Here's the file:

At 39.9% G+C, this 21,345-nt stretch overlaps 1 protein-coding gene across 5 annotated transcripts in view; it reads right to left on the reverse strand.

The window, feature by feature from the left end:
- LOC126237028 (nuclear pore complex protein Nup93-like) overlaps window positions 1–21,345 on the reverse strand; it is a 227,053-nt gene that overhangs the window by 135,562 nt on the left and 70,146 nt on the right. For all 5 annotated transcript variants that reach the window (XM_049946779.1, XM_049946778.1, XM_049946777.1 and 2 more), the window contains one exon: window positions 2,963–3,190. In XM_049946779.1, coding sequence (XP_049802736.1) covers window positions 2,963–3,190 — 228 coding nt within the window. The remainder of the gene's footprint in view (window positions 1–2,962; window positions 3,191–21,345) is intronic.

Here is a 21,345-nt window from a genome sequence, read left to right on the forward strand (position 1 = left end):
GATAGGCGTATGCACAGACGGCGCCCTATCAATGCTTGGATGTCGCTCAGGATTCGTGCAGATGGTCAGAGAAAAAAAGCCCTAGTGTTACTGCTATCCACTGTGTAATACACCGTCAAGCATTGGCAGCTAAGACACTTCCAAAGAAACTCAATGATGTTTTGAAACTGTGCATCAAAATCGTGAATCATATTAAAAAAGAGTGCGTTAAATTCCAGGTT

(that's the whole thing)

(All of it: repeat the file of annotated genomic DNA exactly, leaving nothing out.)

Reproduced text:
At 39.9% G+C, this 21,345-nt stretch overlaps 1 protein-coding gene across 5 annotated transcripts in view; it reads right to left on the reverse strand.

The window, feature by feature from the left end:
- LOC126237028 (nuclear pore complex protein Nup93-like) overlaps window positions 1–21,345 on the reverse strand; it is a 227,053-nt gene that overhangs the window by 135,562 nt on the left and 70,146 nt on the right. For all 5 annotated transcript variants that reach the window (XM_049946779.1, XM_049946778.1, XM_049946777.1 and 2 more), the window contains one exon: window positions 2,963–3,190. In XM_049946779.1, coding sequence (XP_049802736.1) covers window positions 2,963–3,190 — 228 coding nt within the window. The remainder of the gene's footprint in view (window positions 1–2,962; window positions 3,191–21,345) is intronic.

Here is a 21,345-nt window from a genome sequence, read left to right on the forward strand (position 1 = left end):
GATAGGCGTATGCACAGACGGCGCCCTATCAATGCTTGGATGTCGCTCAGGATTCGTGCAGATGGTCAGAGAAAAAAAGCCCTAGTGTTACTGCTATCCACTGTGTAATACACCGTCAAGCATTGGCAGCTAAGACACTTCCAAAGAAACTCAATGATGTTTTGAAACTGTGCATCAAAATCGTGAATCATATTAAAAAAGAGTGCGTTAAATTCCAGGTT